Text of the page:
PLACES : KATE BERNHEIMER, ANDREW BERNHEIMER & GUY NORDENSON AND ASSOCIATES
Our holiday week of architectural fairy tales concludes here, with Guy Nordenson and Associates re-envisioning — and re-engineering — the tower in "Rapunzel." This will be Places' last post of 2011 as well. Happy New Year!
OBSERVERS ROOM : ALEXANDRA LANGE
Alexander Girard was interested in important areas many architects eschew: texture, shape, tiny accessories, while simultaneously being a master of layered, gridded orthogonal space.
This diversity, which seemed strange at the time, now seems like a virtue, and makes the publication of the first monograph on Girard all the more timely. And what a monograph it is!
PLACES : KATE BERNHEIMER, ANDREW BERNHEIMER & LEVEN BETTS WITH BRET QUAGLIARA
Continuing our winter holiday week of architectural fairy tales, on the theme of magical houses, we present the second installment, in which New York architects David Leven and Stella Betts reimagine "Jack and the Beanstalk."
OBSERVERS ROOM : JOHN THACKARA
Two new publications this week have left me sick to the stomach. I just don't think it's defensible any more to turn a blind eye to the social and ecological crimes Big Food is committing, in other parts of the world, so that you and I can eat what we damn well feel like.
PLACES : KATE BERNHEIMER & ANDREW BERNHEIMER
In the spirit of the winter holidays, we are pleased to present, over the course of the week, three "architectural fairy tales," reimagined by New York firms. Collected by writer Kate Bernheimer and architect Andrew Bernheimer, all of the tales explore, in words and images, the "promise of a magical home." The first installment, on the hut of the Russian witch Baba Yaga, is by Andrew Bernheimer.
OBSERVERS ROOM : MARK LAMSTER
At one point during the construction of the Seagram Building, one of the project architects felt his authority was being undermined and threatened to walk off the job. Mies, who was averse to confrontation and not keen on personal management, took the man to dinner and when the matter came up, offered a little advice: "Nobody gives you authority, you just take it."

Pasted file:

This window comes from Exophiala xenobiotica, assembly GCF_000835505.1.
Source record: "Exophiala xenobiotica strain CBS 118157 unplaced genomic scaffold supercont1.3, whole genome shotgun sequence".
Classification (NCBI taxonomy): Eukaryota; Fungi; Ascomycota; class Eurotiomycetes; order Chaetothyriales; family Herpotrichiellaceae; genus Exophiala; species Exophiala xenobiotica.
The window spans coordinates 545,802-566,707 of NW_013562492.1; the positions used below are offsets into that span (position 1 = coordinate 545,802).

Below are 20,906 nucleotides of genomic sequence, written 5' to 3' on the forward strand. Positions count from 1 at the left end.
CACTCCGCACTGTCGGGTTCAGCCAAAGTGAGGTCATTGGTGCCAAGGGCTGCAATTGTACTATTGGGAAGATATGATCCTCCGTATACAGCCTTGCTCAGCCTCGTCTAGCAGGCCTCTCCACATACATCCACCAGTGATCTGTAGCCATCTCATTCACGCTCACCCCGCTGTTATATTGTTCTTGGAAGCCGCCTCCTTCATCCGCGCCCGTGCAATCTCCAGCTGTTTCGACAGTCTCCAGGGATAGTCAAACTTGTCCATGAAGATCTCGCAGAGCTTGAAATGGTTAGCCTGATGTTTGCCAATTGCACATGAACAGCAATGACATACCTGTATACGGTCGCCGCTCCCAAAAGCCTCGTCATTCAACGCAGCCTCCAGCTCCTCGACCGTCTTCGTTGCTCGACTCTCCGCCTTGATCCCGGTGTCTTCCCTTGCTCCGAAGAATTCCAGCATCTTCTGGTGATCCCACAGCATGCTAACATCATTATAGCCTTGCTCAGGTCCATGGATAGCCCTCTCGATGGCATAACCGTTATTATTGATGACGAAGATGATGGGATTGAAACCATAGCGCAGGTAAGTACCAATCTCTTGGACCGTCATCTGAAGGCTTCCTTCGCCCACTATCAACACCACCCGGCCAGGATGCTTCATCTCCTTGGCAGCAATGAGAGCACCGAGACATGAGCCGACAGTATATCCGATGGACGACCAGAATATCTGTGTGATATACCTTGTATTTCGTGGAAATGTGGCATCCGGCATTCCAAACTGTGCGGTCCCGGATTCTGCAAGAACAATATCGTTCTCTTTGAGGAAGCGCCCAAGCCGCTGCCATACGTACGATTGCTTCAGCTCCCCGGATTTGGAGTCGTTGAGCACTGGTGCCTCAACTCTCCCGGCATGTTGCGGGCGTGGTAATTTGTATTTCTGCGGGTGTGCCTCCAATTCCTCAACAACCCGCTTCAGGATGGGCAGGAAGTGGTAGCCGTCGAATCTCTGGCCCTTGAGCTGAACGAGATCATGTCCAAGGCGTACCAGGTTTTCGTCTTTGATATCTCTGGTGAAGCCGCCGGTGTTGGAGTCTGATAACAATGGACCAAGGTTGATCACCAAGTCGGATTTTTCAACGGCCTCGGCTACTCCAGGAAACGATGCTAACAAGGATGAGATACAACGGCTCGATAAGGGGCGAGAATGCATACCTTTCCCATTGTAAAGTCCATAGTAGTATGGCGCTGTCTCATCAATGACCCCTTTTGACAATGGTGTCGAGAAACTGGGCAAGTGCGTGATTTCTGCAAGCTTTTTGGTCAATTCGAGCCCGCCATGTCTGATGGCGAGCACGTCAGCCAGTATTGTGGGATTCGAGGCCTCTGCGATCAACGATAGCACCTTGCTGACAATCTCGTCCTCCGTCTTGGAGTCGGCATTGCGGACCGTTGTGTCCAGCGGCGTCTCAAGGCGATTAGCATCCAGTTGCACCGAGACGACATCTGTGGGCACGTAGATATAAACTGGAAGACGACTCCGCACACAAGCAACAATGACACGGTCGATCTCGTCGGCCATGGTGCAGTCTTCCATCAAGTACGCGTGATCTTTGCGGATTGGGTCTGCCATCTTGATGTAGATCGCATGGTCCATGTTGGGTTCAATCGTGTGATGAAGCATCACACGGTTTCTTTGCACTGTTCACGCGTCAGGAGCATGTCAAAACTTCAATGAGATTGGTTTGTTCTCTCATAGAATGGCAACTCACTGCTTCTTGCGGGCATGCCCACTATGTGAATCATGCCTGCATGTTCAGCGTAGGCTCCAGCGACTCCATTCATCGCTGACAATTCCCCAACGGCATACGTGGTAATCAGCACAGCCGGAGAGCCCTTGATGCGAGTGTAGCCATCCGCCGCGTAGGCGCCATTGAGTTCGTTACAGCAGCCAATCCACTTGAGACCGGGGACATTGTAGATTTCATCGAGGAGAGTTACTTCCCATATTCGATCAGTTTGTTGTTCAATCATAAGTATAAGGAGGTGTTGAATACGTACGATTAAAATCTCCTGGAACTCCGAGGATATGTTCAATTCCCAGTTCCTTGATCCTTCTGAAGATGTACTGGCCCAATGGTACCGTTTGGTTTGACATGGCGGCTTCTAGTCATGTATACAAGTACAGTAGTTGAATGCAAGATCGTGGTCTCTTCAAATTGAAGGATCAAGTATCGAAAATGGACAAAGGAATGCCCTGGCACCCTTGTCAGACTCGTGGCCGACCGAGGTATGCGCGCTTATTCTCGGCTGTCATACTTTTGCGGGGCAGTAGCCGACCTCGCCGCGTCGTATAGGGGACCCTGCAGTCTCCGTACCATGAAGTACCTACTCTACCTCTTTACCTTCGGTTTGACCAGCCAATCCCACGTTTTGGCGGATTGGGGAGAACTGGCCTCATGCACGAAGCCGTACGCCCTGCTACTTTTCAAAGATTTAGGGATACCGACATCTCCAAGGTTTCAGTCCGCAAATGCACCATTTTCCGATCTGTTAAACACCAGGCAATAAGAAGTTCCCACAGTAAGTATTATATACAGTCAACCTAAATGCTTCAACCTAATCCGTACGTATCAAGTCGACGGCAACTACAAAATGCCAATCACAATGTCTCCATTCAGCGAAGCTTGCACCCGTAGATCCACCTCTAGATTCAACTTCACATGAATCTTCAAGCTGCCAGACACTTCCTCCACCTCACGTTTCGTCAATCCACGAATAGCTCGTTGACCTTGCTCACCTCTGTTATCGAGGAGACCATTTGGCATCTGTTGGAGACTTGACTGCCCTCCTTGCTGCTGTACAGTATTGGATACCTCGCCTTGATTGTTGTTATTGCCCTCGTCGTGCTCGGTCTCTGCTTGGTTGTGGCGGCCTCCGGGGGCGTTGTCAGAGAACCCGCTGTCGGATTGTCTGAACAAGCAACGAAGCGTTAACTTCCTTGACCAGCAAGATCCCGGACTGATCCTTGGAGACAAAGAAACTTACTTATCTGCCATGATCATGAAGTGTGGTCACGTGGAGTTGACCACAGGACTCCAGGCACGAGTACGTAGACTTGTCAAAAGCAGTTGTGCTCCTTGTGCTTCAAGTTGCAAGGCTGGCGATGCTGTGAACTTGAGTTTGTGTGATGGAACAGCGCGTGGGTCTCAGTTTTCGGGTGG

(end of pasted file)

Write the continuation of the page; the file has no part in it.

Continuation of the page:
OBSERVATORY : JOHN FOSTER
Accidental Mysteries, a weekly cabinet of visual curiosities curated by John Foster, highlights images of design, art, architecture and ephemera brought to light by the magic of the digital age.
OBSERVER MEDIA : DEBBIE MILLMAN
In this audio interview with Debbie Millman, Martin Venezky discusses his job as a coupon designer and his journey to becoming one of the design innovators of our time, changing the direction of his career at the age of 33, using unorthodox materials and Cranbrook.
OBSERVERS ROOM : RICK POYNOR
Saul Leiter’s early color photographs must surely rank as one of the great photographic rediscoveries of the last decade. These are pictures that have you instantly reaching for words like epiphanic, rhapsodic and elegiac to describe their poetic intimations and delicate painterly effects. What kind of preternaturally hyper-trained eye does it take to find and resolve in a picture, in an instant, compositions of such visual complexity and internal harmony?
Go on, tempt the fates. Enter the show celebrating the best design ever printed on Mohawk paper. Enter here >>
The place to go for t
he latest and most trusted information regarding sustainability in our industry.eQ from Sappi >>
CHANGE OBSERVER: PROJECT ARCHIVE
Update on the Ripple Effect initiative launched by IDEO, Gates Foundation and Acumen Fund to distribute fresh water in the developing world. Originally published July 30, 2009.
PLACES ARCHIVE: WINTER 2005
From hot tubs to bodegas: a Houston subdivision built for the '60s singles lifestyle has found new energy as a multi-ethnic neighborhood.